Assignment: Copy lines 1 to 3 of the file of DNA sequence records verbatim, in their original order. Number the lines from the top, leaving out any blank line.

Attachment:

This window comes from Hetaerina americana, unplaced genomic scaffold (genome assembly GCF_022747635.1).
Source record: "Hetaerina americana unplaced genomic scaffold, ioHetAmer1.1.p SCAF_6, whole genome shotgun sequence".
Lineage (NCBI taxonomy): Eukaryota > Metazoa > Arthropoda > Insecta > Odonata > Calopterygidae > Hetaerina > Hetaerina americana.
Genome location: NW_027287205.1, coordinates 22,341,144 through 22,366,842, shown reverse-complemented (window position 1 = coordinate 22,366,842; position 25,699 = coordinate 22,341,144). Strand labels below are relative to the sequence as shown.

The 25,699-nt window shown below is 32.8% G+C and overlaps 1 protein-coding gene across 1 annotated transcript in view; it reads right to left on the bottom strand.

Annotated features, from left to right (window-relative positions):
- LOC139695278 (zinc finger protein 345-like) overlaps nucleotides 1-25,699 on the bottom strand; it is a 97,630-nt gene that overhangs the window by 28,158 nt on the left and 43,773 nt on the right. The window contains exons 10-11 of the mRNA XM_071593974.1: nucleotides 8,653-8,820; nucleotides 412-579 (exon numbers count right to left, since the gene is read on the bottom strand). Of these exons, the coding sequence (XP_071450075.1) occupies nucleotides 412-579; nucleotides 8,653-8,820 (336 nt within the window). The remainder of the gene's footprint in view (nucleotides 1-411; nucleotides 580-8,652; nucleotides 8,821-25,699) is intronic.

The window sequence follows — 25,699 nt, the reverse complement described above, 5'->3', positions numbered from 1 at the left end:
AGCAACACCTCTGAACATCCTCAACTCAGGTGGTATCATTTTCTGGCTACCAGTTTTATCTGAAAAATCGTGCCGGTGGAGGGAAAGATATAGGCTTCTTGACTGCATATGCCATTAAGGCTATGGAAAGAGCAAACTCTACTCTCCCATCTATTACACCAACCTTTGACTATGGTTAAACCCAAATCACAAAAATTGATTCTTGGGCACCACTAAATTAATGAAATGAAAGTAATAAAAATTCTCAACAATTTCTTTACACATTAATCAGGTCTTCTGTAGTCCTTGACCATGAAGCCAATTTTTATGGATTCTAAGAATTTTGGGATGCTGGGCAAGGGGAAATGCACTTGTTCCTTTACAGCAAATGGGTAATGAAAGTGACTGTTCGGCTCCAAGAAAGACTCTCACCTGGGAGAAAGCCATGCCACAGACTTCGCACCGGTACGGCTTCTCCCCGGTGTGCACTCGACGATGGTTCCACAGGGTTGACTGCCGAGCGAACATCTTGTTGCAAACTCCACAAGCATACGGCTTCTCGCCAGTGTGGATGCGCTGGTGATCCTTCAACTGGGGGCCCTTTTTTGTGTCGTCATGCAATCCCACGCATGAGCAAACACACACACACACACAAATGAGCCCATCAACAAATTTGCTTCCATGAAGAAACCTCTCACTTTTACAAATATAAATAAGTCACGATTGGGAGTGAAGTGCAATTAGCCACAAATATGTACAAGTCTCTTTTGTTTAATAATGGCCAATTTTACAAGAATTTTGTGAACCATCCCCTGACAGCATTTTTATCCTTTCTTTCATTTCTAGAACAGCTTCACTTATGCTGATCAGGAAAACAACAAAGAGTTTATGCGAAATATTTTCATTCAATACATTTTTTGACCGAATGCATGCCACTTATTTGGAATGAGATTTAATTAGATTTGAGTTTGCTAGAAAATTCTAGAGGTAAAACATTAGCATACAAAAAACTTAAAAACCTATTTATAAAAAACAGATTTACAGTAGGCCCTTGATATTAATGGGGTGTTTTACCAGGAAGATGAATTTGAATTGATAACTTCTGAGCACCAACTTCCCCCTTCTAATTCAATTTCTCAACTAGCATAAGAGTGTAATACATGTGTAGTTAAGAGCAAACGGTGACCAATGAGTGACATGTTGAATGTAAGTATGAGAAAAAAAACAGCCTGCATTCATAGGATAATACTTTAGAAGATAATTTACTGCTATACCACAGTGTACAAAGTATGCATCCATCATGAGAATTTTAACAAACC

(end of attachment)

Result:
This window comes from Hetaerina americana, unplaced genomic scaffold (genome assembly GCF_022747635.1).
Source record: "Hetaerina americana unplaced genomic scaffold, ioHetAmer1.1.p SCAF_6, whole genome shotgun sequence".
Lineage (NCBI taxonomy): Eukaryota > Metazoa > Arthropoda > Insecta > Odonata > Calopterygidae > Hetaerina > Hetaerina americana.